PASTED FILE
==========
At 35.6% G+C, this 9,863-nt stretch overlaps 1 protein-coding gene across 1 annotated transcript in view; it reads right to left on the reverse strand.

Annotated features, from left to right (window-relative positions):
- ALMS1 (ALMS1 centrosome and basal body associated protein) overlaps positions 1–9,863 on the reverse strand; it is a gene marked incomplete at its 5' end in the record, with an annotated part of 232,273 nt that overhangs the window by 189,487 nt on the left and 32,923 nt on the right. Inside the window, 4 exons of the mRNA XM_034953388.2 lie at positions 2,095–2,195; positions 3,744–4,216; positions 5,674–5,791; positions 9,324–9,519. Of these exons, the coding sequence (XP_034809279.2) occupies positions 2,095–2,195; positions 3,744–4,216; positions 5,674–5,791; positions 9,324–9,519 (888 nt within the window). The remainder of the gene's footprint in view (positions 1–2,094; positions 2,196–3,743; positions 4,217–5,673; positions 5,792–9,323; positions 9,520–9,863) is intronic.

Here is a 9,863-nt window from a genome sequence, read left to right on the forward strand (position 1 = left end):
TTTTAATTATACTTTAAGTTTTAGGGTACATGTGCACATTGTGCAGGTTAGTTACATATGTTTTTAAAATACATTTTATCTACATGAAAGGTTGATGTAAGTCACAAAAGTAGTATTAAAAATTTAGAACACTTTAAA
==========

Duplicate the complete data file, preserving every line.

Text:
At 35.6% G+C, this 9,863-nt stretch overlaps 1 protein-coding gene across 1 annotated transcript in view; it reads right to left on the reverse strand.

Annotated features, from left to right (window-relative positions):
- ALMS1 (ALMS1 centrosome and basal body associated protein) overlaps positions 1–9,863 on the reverse strand; it is a gene marked incomplete at its 5' end in the record, with an annotated part of 232,273 nt that overhangs the window by 189,487 nt on the left and 32,923 nt on the right. Inside the window, 4 exons of the mRNA XM_034953388.2 lie at positions 2,095–2,195; positions 3,744–4,216; positions 5,674–5,791; positions 9,324–9,519. Of these exons, the coding sequence (XP_034809279.2) occupies positions 2,095–2,195; positions 3,744–4,216; positions 5,674–5,791; positions 9,324–9,519 (888 nt within the window). The remainder of the gene's footprint in view (positions 1–2,094; positions 2,196–3,743; positions 4,217–5,673; positions 5,792–9,323; positions 9,520–9,863) is intronic.

Here is a 9,863-nt window from a genome sequence, read left to right on the forward strand (position 1 = left end):
TTTTAATTATACTTTAAGTTTTAGGGTACATGTGCACATTGTGCAGGTTAGTTACATATGTTTTTAAAATACATTTTATCTACATGAAAGGTTGATGTAAGTCACAAAAGTAGTATTAAAAATTTAGAACACTTTAAA